Excerpted from "Dreaming Me: An African American Woman's Spiritual Journey" (c) Jan Willis 2001, with kind permission of Riverhead Books, a member of Penguin Putnam, Inc.

One morning after spending the night at [my friends] Rand and Rob's, I sat perched upon the grassy knoll just above the little house that served as Lama Yeshe and Lama Zopa's abode. Lama Yeshe pushed open his door, toothbrush in hand and towel draped across his arm, heading for the bathroom on the other side of the house. For a brief moment he paused, looked up at me piercingly, and before continuing his journey, said, "Living with pride and humility in equal proportion is very difficult, isn't it? Very difficult!"

More on Being Black and Being Buddhist

Author Angel Kyodo Williams talks about practice, racism, and the true nature of American Buddhism.

  • Check out a passage from "Being Black" by Angel Kyodo Williams.
  • Read Charles Johnson's review of both books.
  • Join the discussion on race and Buddhism.
  • In that moment, it seemed to me, he had put his finger on one of the deepest issues confronting not only me but all African Americans. There is a great existential difficulty in attempting to count oneself a human being equal with all others after having suffered through the experience of centuries of slavery. Our very humanity was challenged and degraded at every turn and yet, through it all, we have maintained the desire to stand tall, with dignity and love of self. Only two decades before Lama Yeshe's remark, throughout the civil-rights marches in the southern United States, African Americans had carried signs that poignantly proclaimed, "I am a man!" and "I am somebody."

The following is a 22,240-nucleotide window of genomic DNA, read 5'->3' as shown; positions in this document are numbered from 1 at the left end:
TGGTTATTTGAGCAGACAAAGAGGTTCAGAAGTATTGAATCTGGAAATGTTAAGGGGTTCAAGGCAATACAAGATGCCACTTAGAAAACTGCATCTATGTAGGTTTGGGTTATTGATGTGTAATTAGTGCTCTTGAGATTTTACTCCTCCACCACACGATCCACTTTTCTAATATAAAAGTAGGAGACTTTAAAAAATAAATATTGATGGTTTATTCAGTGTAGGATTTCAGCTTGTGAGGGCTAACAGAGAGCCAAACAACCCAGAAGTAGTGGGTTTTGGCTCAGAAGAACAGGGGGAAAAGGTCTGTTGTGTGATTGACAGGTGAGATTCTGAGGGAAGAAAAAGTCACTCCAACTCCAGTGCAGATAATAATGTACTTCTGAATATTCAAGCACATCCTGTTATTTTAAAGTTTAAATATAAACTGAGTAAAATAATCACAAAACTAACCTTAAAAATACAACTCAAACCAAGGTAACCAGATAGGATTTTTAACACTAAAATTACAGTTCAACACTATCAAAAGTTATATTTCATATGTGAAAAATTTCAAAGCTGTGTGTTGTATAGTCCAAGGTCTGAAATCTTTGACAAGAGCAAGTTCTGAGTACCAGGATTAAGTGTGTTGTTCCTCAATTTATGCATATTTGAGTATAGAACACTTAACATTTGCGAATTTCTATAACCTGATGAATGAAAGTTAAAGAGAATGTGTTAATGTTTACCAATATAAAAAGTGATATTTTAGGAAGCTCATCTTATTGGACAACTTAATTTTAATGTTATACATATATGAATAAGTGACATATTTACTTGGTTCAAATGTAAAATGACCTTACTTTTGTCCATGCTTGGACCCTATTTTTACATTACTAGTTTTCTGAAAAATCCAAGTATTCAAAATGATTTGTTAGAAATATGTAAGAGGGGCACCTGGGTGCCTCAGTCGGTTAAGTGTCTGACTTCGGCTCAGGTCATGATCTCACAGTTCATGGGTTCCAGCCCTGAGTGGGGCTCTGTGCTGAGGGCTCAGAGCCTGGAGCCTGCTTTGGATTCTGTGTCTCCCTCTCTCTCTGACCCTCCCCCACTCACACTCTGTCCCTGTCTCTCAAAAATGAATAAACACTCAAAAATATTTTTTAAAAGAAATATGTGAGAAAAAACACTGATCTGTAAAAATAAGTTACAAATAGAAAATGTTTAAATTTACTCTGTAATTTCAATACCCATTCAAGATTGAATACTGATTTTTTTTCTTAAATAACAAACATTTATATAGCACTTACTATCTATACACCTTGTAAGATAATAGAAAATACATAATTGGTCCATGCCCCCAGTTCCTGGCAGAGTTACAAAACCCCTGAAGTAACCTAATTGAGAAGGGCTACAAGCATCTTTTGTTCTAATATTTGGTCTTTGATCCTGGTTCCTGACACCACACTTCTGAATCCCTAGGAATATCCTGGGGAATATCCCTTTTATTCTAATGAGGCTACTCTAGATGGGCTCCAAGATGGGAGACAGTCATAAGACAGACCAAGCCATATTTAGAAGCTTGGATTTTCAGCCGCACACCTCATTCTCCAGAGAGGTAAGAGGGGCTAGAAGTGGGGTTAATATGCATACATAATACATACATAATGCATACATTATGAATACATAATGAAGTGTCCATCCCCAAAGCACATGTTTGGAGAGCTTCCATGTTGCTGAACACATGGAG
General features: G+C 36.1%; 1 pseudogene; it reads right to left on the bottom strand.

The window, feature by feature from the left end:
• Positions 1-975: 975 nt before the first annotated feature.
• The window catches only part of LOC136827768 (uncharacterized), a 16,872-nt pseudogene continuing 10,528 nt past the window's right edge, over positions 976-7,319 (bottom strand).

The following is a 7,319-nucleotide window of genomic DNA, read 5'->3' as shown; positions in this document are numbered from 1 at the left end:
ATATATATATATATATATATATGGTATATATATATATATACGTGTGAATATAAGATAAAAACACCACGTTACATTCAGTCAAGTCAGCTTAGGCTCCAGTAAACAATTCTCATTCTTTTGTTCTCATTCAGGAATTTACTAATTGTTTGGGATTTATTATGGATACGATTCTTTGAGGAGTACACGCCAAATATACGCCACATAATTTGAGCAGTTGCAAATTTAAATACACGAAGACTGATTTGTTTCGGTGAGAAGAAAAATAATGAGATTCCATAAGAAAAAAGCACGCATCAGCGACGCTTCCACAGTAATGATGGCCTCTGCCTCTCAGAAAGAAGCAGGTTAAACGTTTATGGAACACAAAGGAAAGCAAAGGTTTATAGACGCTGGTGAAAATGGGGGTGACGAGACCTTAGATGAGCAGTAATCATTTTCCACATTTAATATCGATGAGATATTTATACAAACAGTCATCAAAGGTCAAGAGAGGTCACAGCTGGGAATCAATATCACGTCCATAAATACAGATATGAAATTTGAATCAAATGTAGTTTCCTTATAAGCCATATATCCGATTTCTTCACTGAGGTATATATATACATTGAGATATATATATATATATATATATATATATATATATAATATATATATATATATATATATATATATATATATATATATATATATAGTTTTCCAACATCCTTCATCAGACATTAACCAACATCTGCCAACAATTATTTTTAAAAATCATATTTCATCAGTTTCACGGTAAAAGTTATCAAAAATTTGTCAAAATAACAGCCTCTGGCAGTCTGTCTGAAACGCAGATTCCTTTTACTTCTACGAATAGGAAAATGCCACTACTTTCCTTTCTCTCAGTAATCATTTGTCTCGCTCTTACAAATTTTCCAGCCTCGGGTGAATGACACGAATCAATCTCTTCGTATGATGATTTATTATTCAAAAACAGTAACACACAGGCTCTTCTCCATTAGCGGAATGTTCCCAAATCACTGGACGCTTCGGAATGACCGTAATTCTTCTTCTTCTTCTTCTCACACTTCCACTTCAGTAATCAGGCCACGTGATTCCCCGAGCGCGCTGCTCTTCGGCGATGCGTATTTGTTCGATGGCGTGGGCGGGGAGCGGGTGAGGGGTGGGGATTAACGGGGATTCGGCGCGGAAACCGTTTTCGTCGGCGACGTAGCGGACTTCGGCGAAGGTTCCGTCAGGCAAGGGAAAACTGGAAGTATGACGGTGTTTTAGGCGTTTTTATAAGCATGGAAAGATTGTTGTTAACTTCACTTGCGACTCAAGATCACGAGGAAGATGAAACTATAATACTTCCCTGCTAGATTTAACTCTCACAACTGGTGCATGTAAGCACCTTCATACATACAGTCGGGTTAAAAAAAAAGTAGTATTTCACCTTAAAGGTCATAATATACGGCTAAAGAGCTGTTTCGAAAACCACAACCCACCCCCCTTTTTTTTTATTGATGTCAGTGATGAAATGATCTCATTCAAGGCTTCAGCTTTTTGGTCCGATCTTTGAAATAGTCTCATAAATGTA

It is the trauma of slavery that haunts African Americans in the deepest recesses of our souls. This is the chief issue for us, the issue that must be dealt with head-on--not denied, not forgotten, not suppressed. Indeed, its suppression and denial only hurt us more deeply by causing us to accept a limiting, disparaging, and at times even repugnant view of ourselves. We as a people cannot move forward until we have grappled in a serious way with all the negative effects of this trauma. With just a glance that morning, Lama Yeshe had captured my heart's dilemma: How to stand dignified, yet humbly, in the world?

    I was soon to discover that Tibetan tantric Buddhism offers tools to help with this dilemma, for it provides methods that show both how to get at those deep inner wounds and how to heal them. One method, for example, employs the meditative notion of divine pride. According to this theory, we are all inherently pure, or divine, at our cores. Our task is to realize this truth.

    There is, of course, a very fine line between confidence and arrogance. Belief in one's own innate purity and power can easily be confused with an all-too-human pridefulness. The consequence of understanding this crucial distinction, and of thereby going astray, is the creation of more suffering rather than the elimination of it. Hence the great need for a true and authentic guide on this most important journey of discovery. This fact was brought home to me personally and powerfully in the ensuing weeks.

    One day as we were finishing up a session with him, Lama Yeshe surprised me by saying, "I think you should go and study with my teacher, Geshe Rabten. He is a great teacher and especially skilled in teaching about Buddhist wisdom." I felt both proud, that he recognized my academic intellectual side, and a bit rejected, since he made it clear that Randy and Rob were to stay with him in Kopan. I told myself that this arrangement would be better. I would finally get to be with the wisdom-being, the master teacher I wanted and deserved. Surely, pride goeth before the fall.

    I would finally get to be with the wisdom-being, the master teacher I wanted and deserved. Surely, pride goeth before the fall.
    Join the Discussion
    comments powered by Disqus